Could disconnecting from electronics and enjoying Mother Nature be the secret to more creative thinking?
Want to get smarter fast? According to a recent study published in the journal PLOS ONE, a key to creativity, which most of us would agree is an important part of intelligence, is simply to spend a few days hiking in the great outdoors.
Go Hiking, Get Smarter
In this study, researchers took 56 people (average age 28) and gave them a word-association test with questions like, “Can you find the common link among these words: SMART, CHARMING, DOCTOR?” (The answer is at the end of this article, by the way.)
Half the group took the test on the morning before setting out on a multi-day wilderness hike where no electronic gadgets were allowed. The others took the test four days into the hike, and according to the researchers, people who’d been backpacking for four days did significantly better on the tests than people who were just setting out.
Time Outdoors Relaxes the Brain
The researchers claim this is because a visit to nature where gadgets are verboten allows “the brain to relax” in two key ways.
One, without electronic disturbances, we don’t focus any attention on that plethora of uninterrupted incoming useless messages and intrusive music and news we are constantly subject to in our normal lives.
And two, on a wilderness hike, our brains are not accosted by other uninvited but unavoidable attention disrupters endlessly served up by a typical city environment — sirens, screeching cars, screaming kids, howling Canucks fans, etc. — or as the lead researcher said (he’d be a cinch for a job in a Kitsilano yoga studio): “Disconnecting from media technology allows people to stay in the now, and nature can do the rest.”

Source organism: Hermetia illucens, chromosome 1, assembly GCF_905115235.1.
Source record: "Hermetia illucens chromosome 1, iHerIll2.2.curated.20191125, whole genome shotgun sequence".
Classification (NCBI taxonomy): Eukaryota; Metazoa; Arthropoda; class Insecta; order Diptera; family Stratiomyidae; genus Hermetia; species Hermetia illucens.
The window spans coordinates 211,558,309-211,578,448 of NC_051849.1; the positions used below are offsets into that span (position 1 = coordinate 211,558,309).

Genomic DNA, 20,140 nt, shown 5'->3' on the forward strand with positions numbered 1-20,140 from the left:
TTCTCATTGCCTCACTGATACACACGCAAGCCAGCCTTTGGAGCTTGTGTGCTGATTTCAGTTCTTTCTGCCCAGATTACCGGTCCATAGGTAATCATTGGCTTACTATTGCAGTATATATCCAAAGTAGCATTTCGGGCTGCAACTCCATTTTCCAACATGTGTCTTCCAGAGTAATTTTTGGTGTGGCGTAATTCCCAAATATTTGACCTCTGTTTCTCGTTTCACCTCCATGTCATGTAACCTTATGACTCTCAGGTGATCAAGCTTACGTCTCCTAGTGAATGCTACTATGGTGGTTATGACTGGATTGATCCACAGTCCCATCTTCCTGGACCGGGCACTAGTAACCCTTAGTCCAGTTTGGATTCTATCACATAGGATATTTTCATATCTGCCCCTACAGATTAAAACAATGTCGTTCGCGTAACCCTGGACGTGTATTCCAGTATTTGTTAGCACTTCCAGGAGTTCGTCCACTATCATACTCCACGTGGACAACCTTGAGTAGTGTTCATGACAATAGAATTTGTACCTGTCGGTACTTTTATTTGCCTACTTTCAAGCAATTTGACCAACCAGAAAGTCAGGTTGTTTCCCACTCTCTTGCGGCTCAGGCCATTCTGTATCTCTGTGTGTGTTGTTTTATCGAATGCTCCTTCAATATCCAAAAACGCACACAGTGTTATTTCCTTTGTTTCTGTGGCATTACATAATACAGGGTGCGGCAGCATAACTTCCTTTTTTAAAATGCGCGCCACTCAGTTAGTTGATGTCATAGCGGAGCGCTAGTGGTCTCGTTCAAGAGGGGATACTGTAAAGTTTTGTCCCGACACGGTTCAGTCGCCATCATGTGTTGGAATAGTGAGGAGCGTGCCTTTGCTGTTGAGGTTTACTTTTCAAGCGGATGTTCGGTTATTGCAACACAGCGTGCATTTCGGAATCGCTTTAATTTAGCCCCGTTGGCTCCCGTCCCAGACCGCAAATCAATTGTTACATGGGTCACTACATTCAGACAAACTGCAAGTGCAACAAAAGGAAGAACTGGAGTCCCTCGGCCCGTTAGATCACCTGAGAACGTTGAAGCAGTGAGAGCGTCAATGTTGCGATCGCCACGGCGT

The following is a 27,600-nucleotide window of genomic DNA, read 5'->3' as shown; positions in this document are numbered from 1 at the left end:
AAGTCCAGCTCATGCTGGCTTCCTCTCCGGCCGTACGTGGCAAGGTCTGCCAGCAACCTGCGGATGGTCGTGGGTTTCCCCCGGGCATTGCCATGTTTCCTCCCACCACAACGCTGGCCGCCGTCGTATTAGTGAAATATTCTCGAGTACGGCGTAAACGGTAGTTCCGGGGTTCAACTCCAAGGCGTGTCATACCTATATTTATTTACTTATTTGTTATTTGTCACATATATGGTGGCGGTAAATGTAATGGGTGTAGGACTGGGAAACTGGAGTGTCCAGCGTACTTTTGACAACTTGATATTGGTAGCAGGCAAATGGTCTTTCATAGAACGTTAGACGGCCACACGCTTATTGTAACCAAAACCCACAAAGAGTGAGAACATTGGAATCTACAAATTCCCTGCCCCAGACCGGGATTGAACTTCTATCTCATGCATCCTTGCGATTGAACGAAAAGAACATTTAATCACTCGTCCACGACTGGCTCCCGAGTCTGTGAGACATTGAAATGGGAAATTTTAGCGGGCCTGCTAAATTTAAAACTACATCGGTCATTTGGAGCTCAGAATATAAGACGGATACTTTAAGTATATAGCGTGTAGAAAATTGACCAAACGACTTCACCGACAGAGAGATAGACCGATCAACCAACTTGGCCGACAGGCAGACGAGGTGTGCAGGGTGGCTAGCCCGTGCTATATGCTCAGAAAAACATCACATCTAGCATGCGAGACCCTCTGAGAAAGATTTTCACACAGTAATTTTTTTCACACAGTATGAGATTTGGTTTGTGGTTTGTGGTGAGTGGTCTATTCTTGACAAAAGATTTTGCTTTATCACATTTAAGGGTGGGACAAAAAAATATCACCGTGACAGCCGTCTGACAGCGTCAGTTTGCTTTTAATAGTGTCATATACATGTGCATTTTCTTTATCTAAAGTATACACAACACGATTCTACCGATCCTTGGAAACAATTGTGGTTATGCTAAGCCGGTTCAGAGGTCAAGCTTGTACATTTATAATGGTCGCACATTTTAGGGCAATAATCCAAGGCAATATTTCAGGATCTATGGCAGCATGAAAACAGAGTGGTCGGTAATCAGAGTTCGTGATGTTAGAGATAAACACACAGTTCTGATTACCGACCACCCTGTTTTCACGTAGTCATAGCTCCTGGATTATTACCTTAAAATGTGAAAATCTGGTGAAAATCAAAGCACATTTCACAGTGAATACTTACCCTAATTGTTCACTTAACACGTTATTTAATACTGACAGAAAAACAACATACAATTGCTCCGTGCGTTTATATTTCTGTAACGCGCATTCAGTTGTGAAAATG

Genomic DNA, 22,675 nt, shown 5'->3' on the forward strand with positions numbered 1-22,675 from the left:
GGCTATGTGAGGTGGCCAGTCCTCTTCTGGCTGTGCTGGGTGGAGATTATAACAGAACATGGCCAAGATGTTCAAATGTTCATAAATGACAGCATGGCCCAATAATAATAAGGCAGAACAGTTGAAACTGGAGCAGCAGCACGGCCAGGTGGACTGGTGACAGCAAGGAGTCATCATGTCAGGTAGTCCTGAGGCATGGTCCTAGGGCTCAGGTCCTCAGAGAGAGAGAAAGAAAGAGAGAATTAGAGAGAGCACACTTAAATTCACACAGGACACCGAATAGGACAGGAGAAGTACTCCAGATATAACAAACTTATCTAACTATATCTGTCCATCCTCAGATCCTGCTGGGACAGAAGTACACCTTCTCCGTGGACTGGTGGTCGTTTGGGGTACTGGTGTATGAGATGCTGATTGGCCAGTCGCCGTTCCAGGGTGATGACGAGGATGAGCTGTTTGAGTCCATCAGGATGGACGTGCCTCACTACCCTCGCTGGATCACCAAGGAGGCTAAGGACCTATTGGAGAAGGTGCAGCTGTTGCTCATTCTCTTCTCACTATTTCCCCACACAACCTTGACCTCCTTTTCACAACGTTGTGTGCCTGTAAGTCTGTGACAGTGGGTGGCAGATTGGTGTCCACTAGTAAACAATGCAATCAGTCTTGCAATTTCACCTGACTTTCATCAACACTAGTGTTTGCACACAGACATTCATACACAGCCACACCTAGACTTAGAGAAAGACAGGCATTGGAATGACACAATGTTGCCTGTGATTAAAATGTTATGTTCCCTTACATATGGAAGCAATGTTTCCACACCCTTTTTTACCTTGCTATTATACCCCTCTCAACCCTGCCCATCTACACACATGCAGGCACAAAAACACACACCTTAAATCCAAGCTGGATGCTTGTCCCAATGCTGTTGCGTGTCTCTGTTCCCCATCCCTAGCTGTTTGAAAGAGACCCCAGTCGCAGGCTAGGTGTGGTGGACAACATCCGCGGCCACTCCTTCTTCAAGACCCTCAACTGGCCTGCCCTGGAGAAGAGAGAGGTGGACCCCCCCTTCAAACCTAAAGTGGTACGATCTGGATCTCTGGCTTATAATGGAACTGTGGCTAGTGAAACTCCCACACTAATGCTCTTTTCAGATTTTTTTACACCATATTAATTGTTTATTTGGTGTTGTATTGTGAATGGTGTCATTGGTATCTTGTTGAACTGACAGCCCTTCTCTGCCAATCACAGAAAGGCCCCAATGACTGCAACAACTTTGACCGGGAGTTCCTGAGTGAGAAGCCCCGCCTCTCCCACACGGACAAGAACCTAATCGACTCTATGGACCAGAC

Problems with the Study
It’s certainly possible that the interpretation of the results was faulty or biased and reflects reality about as much as the Republican Party’s polling before the recent presidential election. After all, this tiny study was done under the auspices of that well-known outdoor-promoting organization, Outward Bound, not to mention that the researchers didn’t control for key variables such as diet, the amount of effort involved in hiking, or pre-existing differences among the hikers.
But hey, even if you don’t get more creative on your next outdoor hike, it’s hard to see a downside to spending less time with electronic gadgets and more time with Ma Nature. Especially, I’d argue, for our kids and grandkids, most of whom spend far too much time harnessed to electronic gadgets and far too little time playing outdoors.
By the way, the answer to that earlier question: HISTER, of course.
Dr. Art Hister is a medical writer and health analyst for Global TV.